Dystonia is a movement disorder that can affect different parts of the body with muscle contractions, involuntary twisting and repetitive movements. Early symptoms may include a deterioration in handwriting after writing several lines, foot cramps, and/or a tendency of one foot to pull up or drag. The neck may turn or pull involuntarily, especially when the patient is tired or stressed.
Sometimes both eyes will blink rapidly and uncontrollably, rendering a person functionally blind. Other possible symptoms are tremor and voice or speech difficulties. The initial symptoms can be very mild and may be noticeable only after prolonged exertion, stress or fatigue. They may progress over time, or they may not.
Dystonias are classified according to the parts of the body they affect:
- Generalized dystonia affects most or all of the body.
- Focal dystonia is localized to a specific part of the body.
- Multifocal dystonia involves two or more unrelated body parts.
- Segmental dystonia affects two or more adjacent parts of the body.
- Hemidystonia involves the arm and leg on the same side of the body.
Those listed below are a combination and are defined as specific syndromes.
- Cervical Dystonia Also called torticollis, cervical dystonia is the most common of the focal dystonias. In torticollis, the muscles in the neck twist and turn to one side or pull forward or backward. Torticollis can occur at any age, although most individuals first experience symptoms in middle age.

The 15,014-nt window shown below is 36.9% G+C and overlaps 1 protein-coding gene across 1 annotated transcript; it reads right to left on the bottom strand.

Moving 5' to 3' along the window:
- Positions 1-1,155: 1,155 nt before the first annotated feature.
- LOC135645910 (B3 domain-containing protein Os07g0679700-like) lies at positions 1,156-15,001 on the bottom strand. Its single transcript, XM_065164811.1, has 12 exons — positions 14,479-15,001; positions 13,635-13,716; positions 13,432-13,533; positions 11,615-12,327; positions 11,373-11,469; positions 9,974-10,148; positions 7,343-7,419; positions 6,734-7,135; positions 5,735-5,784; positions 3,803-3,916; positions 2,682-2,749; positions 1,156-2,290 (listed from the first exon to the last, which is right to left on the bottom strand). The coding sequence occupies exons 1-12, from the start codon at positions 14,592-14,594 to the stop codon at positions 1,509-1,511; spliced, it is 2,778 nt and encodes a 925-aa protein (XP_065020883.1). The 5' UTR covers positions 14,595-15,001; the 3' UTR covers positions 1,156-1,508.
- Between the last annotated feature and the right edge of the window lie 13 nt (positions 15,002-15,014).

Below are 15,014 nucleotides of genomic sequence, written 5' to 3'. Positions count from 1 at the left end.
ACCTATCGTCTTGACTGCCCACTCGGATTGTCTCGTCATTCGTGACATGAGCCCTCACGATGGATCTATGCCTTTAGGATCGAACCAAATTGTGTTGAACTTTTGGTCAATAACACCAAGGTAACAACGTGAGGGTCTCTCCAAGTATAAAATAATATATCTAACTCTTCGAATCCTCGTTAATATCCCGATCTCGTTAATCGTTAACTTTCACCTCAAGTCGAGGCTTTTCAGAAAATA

- Blepharospasm The second most common focal dystonia is the involuntary, forcible closure of the eyelids, known as blepharospasm. The spasms may leave the eyelids completely closed, basically causing blindness even though the eyes and vision are normal.
- Writer's Cramp This type of dystonia affects the muscles of the hand and sometimes the forearm, and only occurs during handwriting. Similar focal dystonias have also been called typist's cramp, pianist's cramp, and musician's cramp.
- Dopa-responsive Dystonia (DRD) Dopa-responsive dystonia typically begins in childhood or adolescence with progressive difficulty in walking and, in some cases, spasticity. The symptoms may change throughout the day from relative mobility in the morning to increasingly worse disability in the afternoon and evening, as well as after exercise. The diagnosis of DRD mimics symptoms of cerebral palsy.
Treatment often is limited to minimizing the symptoms as there is no successful cure for the cause of dystonia. Medications may be prescribed, but not all patients respond well to the same medications. One promising therapy for treating the symptoms of dystonia is botulinum toxin, more commonly known as BOTOX.
Small amounts of this toxin can be injected into the muscles to provide temporary relief of focal dystonias. The toxin stops muscle spasms by weakening the muscle. The effect lasts for three to six months before the injections have to be repeated. This treatment has gained wider acceptance among physicians based on how well they’ve worked for patients in the past.
For a referral to a Washington University neurologist or neurosurgeon at Barnes-Jewish Hospital, call